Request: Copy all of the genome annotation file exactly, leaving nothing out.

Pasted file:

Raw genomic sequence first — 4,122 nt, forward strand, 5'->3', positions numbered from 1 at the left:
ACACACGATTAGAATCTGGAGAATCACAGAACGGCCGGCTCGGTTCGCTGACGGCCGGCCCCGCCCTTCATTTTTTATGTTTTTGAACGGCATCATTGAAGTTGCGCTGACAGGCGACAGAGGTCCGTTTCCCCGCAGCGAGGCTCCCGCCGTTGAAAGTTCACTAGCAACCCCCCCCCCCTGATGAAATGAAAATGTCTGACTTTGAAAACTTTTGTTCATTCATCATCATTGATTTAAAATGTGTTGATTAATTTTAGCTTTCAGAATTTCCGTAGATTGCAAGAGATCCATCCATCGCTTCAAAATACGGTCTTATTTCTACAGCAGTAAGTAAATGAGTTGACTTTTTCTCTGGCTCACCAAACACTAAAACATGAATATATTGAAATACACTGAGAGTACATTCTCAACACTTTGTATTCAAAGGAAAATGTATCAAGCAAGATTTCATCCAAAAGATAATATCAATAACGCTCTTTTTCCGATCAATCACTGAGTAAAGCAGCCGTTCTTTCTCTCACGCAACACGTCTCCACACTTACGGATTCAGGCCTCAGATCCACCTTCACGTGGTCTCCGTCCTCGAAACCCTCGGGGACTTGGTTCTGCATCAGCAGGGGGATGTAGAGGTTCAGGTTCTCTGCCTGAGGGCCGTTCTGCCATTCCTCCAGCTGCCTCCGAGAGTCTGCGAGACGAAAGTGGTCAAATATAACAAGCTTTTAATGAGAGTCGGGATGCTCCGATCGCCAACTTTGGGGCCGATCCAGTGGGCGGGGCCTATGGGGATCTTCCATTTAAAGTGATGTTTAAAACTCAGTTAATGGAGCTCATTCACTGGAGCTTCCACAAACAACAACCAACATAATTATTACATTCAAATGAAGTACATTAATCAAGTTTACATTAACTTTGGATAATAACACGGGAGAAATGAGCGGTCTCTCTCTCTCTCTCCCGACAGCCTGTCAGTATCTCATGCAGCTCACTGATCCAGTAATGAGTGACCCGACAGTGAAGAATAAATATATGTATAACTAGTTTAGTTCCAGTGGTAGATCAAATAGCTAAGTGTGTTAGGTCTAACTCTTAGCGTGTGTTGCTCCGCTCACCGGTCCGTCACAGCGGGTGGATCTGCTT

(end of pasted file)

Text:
Raw genomic sequence first — 4,122 nt, forward strand, 5'->3', positions numbered from 1 at the left:
ACACACGATTAGAATCTGGAGAATCACAGAACGGCCGGCTCGGTTCGCTGACGGCCGGCCCCGCCCTTCATTTTTTATGTTTTTGAACGGCATCATTGAAGTTGCGCTGACAGGCGACAGAGGTCCGTTTCCCCGCAGCGAGGCTCCCGCCGTTGAAAGTTCACTAGCAACCCCCCCCCCCTGATGAAATGAAAATGTCTGACTTTGAAAACTTTTGTTCATTCATCATCATTGATTTAAAATGTGTTGATTAATTTTAGCTTTCAGAATTTCCGTAGATTGCAAGAGATCCATCCATCGCTTCAAAATACGGTCTTATTTCTACAGCAGTAAGTAAATGAGTTGACTTTTTCTCTGGCTCACCAAACACTAAAACATGAATATATTGAAATACACTGAGAGTACATTCTCAACACTTTGTATTCAAAGGAAAATGTATCAAGCAAGATTTCATCCAAAAGATAATATCAATAACGCTCTTTTTCCGATCAATCACTGAGTAAAGCAGCCGTTCTTTCTCTCACGCAACACGTCTCCACACTTACGGATTCAGGCCTCAGATCCACCTTCACGTGGTCTCCGTCCTCGAAACCCTCGGGGACTTGGTTCTGCATCAGCAGGGGGATGTAGAGGTTCAGGTTCTCTGCCTGAGGGCCGTTCTGCCATTCCTCCAGCTGCCTCCGAGAGTCTGCGAGACGAAAGTGGTCAAATATAACAAGCTTTTAATGAGAGTCGGGATGCTCCGATCGCCAACTTTGGGGCCGATCCAGTGGGCGGGGCCTATGGGGATCTTCCATTTAAAGTGATGTTTAAAACTCAGTTAATGGAGCTCATTCACTGGAGCTTCCACAAACAACAACCAACATAATTATTACATTCAAATGAAGTACATTAATCAAGTTTACATTAACTTTGGATAATAACACGGGAGAAATGAGCGGTCTCTCTCTCTCTCTCCCGACAGCCTGTCAGTATCTCATGCAGCTCACTGATCCAGTAATGAGTGACCCGACAGTGAAGAATAAATATATGTATAACTAGTTTAGTTCCAGTGGTAGATCAAATAGCTAAGTGTGTTAGGTCTAACTCTTAGCGTGTGTTGCTCCGCTCACCGGTCCGTCACAGCGGGTGGATCTGCTT